The four main motor speed limits in a 3d printer are:
Firmware step generation frequency limits
Firmware motion planner effects
Loss of torque and precision due to motor coil inductance and back-EMF effects
Step generation rate limits will depend on the firmware and controller board used. There is a significant range, particularly when ...
Focussing on the questions at hand:
Is it possible to use full steps?
This depends on your printer board. Many boards use dip switches to select the (micro) stepping mode of the stepper driver. E.g. a RUMBA board has dip switches located underneath the stepper driver boards (e.g. DRV8825 or A4988). Sometimes you also see jumper caps. The answer is both ...
To answer each point:
Microstepping improves resolution as much as 32 fold (I think) but reduces torque the higher you micro-step.
Torque is not reduced by micro-stepping. Torque reduction only occurs when you are moving at high RPMs. The motor's phase resistance has to be conducive to the target RPM's (or step rate). Further, micro-stepping can go as has ...
You will likely not see a noticeable improvement by upgrading from a 16x or 32x to a 64x or 128x microstepping driver. Depending on the motors you're driving and the size of the load you could actually see a decrease in quality.
Although microstepping increases theoretical resolution it does not necessarily increase accuracy. The reason is that ...
Prints benefit from higher microstepping in two ways:
Using microstepping reduces noise from your printer's operation.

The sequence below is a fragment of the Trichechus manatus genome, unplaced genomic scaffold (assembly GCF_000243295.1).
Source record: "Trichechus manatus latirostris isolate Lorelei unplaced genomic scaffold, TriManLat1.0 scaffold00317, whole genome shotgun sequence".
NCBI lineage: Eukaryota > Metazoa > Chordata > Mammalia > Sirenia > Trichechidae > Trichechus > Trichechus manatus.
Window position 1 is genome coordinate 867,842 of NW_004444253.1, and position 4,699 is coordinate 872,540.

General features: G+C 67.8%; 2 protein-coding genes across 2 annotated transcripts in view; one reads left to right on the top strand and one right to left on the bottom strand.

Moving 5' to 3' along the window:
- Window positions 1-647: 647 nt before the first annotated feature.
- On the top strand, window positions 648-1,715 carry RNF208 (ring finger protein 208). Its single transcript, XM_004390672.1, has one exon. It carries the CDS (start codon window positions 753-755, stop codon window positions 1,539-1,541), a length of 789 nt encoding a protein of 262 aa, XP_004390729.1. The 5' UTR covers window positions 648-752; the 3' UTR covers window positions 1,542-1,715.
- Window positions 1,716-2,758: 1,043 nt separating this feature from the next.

Using higher resolution microstepping does not increase the physical accuracy of your prints meaningfully, but it can reduce surface artifacts such as moire.
There are extruders that use flex shaft to turn worm gear in direct extruder while motor is mounted on frame which turns flex shaft (zesty nimble comes to mind). Why don't they just use smallest possible stepper motor to rotate worm gear directly, instead?
The Flex3Drive, from which the Zesty was purportedly cloned, does admit using a very small NEMA-8 ...
There's an old rule that says "If the question starts with 'Why don't they,' the answer is most likely 'money.'"
In this case, the issue is the cost of worm gears. Properly mating worm gears are much more expensive to make than common spur gears. That probably accounts for most of it -- not to mention the 200 step motors we see on most FDM ...
I don't have these controllers, but I read that with default settings the TMC2208 will interpolate the microsteps set by the I/O configuration pins to
256 microsteps. Please look into how you set up the dip switches / jumper caps on your board, it seems that only 2 are used (MS1 and MS2). Furthermore, can't you just decrease the count of the array ...